LAGOS – Saheed Aderinto, a Nigerian-American Professor of History and African Diaspora Studies at Florida International University must have fought the fog to host the moon. 

History was made on February 28, 2023, as the Ibadan-born scholar emerged a winner of $300,000 Dan David 2023 Award, a laurel considered to be the “largest history prize in the world.” 

The award-winning author, who is also the founding president of the Lagos Studies Association and a senior research fellow of the French Institute for Research in Africa has to his credit, eight books, 36 journal articles and book chapters, 40 encyclopedia articles, and 20 book reviews. 

In certain publications, Aderinto’s scholarship on love, romantic passion, and emotions, was adjudged to stand at the crossroads of gender, race, social class, and power formation across time and space.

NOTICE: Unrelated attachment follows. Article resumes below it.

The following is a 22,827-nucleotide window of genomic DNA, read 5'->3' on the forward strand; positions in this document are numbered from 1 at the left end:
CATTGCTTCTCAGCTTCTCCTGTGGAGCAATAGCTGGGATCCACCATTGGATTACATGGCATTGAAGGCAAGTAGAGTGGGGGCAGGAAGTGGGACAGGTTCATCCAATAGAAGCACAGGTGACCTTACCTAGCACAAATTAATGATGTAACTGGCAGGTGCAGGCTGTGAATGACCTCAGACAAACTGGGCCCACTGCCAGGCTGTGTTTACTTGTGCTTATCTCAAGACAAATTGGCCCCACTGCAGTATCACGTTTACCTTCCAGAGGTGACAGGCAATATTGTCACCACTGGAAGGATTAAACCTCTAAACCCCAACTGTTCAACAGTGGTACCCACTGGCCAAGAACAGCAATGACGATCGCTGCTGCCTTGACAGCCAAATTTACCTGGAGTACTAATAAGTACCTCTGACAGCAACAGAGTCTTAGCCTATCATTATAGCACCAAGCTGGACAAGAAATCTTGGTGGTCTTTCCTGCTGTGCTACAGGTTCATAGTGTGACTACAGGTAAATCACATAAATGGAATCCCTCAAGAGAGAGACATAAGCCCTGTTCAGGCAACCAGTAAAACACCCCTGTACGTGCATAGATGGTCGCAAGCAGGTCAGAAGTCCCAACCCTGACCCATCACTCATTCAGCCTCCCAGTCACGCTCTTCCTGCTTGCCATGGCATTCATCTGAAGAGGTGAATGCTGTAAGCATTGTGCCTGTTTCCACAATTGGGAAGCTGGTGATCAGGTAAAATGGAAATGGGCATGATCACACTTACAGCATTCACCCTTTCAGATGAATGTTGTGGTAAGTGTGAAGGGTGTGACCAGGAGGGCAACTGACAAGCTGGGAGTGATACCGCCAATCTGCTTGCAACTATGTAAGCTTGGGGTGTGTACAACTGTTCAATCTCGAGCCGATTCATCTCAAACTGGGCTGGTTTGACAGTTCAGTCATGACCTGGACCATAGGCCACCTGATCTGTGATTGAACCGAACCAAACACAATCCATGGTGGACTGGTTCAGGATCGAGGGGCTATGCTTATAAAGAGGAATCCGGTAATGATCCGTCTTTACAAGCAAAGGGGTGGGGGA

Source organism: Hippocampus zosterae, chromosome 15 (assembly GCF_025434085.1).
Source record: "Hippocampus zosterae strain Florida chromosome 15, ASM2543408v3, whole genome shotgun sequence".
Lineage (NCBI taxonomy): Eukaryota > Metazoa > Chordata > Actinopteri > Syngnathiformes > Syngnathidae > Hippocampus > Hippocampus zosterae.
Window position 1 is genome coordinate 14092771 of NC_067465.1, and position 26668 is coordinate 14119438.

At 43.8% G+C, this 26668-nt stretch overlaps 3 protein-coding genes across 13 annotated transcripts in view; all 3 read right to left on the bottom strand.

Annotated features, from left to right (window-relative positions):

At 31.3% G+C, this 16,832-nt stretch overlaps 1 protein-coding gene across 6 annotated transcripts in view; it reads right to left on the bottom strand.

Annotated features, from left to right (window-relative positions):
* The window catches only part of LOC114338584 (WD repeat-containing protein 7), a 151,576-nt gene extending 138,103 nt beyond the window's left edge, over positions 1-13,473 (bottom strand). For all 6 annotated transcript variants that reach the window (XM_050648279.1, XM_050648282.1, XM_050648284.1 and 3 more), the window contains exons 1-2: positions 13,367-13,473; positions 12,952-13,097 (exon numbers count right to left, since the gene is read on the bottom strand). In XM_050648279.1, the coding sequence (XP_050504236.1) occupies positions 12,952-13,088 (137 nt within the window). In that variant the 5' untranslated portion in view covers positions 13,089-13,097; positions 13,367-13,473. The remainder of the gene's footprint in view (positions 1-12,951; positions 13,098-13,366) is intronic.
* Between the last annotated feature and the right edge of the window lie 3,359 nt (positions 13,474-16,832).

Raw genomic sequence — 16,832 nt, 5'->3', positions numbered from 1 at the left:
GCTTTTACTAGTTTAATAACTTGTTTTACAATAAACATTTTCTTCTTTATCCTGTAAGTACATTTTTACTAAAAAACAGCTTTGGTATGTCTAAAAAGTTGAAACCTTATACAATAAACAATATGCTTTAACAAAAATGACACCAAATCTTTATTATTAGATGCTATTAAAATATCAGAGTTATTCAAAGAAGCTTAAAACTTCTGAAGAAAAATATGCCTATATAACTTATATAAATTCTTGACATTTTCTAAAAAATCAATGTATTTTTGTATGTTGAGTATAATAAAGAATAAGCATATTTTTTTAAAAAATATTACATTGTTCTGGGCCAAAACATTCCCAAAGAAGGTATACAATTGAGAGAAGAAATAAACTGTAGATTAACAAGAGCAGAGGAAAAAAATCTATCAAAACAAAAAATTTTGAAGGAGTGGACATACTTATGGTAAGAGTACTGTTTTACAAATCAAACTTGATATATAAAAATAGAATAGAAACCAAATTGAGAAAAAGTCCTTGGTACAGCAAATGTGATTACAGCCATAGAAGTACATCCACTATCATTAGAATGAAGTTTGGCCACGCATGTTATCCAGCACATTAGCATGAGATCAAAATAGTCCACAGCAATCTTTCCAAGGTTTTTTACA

The selection committee lauded Aderinto’s work for “situating African history at the cutting edge of diverse literatures in the histories of sexuality, nonhumans, and violence, noting that it is exceptional to see a single person leading scholarship in all of these fields.” 

Aderinto, the first and only Nigerian to be awarded the prestigious Dan David Prize, is the author of ‘When Sex Threatened the State: Illicit Sexuality, Nationalism, and Politics in Colonial Nigeria, 1900–1958 (University of Illinois Press, 2015), winner of the 2016 Nigerian Studies Association’s Book Award Prize for the “most important scholarly book/work on Nigeria published in English language.” 

The book examines “the intersection of sex work and the imperial project in British Nigeria.” 

Described as “The first comprehensive history of sexuality of colonial Nigeria,” it “combines the study of a colonial demimonde with an urban history of Lagos and a look at government policy to reappraise the history of Nigerian public life.”